Tuesday, March 11, 2014

Jok-R-ummy

If you’ve been reading my blog for a while, it should come as no surprise that I love games. I have a particular soft-spot for complex board games, but I also enjoy a lot of different card games. Some family favorites include Euchre, Nertz (a variant of Dutch Blitz), and Rummy in all its various forms and iterations. But this past weekend I got introduced to a Rummy variant that I really enjoyed, so I thought I would pass it along to  my readers.

It’s called Joker Rummy (well okay, technically Jok-R-ummy, but I do not want to write that out every time!). Like most forms of Rummy, you divide out all the cards, draw and discard a card each turn, and attempt to lay down sets (cards of the same number) or runs (cards of the same suit in order) to score points. In this case, both Jokers and 2s are considered wild, meaning that they can be used to represent any other card. But unlike traditionally Rummy, every player isn’t going for the same goal. Instead, each round, you draw a card that describes your particular goal for that round.

Let me give you a few examples:
  • A set of 5 of a particular card (like 5 Jacks or 5 10s, for example)
  • Two three card sets and one four card run
  • A run of seven cards
  • A run of four cards in a particular suit
Once you achieve your goal for that round, you try to “go out” like in traditionally Rummy, by adding to either your own played cards or those of your opponent, until you discard your last card at the end of your turn. However, you don’t score any points this way. Instead, your only points are the number of goal cards you complete at the end of the game, which is typically played to seven. As soon as someone goes out, the round is over. Any player who completed their goal draws a new card, and the next round begins.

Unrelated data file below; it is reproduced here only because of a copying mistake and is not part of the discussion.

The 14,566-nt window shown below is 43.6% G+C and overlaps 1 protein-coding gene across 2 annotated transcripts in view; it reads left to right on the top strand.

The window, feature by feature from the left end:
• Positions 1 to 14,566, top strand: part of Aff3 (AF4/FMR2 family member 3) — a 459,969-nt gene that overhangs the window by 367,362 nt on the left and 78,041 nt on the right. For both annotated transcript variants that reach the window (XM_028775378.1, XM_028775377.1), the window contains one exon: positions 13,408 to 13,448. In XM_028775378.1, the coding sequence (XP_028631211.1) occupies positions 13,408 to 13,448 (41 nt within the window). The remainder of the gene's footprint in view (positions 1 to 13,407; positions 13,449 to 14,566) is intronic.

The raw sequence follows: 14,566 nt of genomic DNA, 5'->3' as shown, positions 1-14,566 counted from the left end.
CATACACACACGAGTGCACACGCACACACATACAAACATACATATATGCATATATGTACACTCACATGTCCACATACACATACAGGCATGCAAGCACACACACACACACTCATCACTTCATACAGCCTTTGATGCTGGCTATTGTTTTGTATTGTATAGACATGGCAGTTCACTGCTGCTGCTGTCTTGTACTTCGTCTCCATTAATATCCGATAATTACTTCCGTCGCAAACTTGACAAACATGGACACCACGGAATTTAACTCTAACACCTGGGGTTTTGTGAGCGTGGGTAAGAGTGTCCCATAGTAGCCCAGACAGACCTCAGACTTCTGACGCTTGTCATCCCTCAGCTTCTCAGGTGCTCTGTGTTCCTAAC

Luck is obviously a major factor in any card game, and the fact that there is so much variation among the goal cards just increases that variability. Worse still, if you don’t complete a particular hard goal, you’re stuck with it for every round until you finally do so. This can be quite punishing when you have a particularly difficult goal.

As a result, we tried two different variants to help mitigate this:
  1. If you get stuck on the same goal for two rounds in a row, you have the option to discard that card and take a new one before starting the next round.
  2. Rather than drawing one goal, you start with three goals in hand. You may attempt any of these three goals during a round, but you can only accomplish one per round. Additionally, in-between rounds, you always draw back up to three goal cards.
Overall, I found Joker Rummy to be an enjoyable game. It’s not particularly difficult or complex, but there’s just enough strategy to make it interesting. Seems like it would be a great game when you just want something to play while enjoying good conversation with friends. If you’re looking for something a bit different to play at your next game night – give it a try!

See you next time.

2 comments:

  1. Hey, thanks for posting this. I love this idea, reminds me of Flux. My wife and I play Rummy every now and then, and this seems a great way to shake up the meta.

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  2. Glad you liked it. Let me know how it goes!

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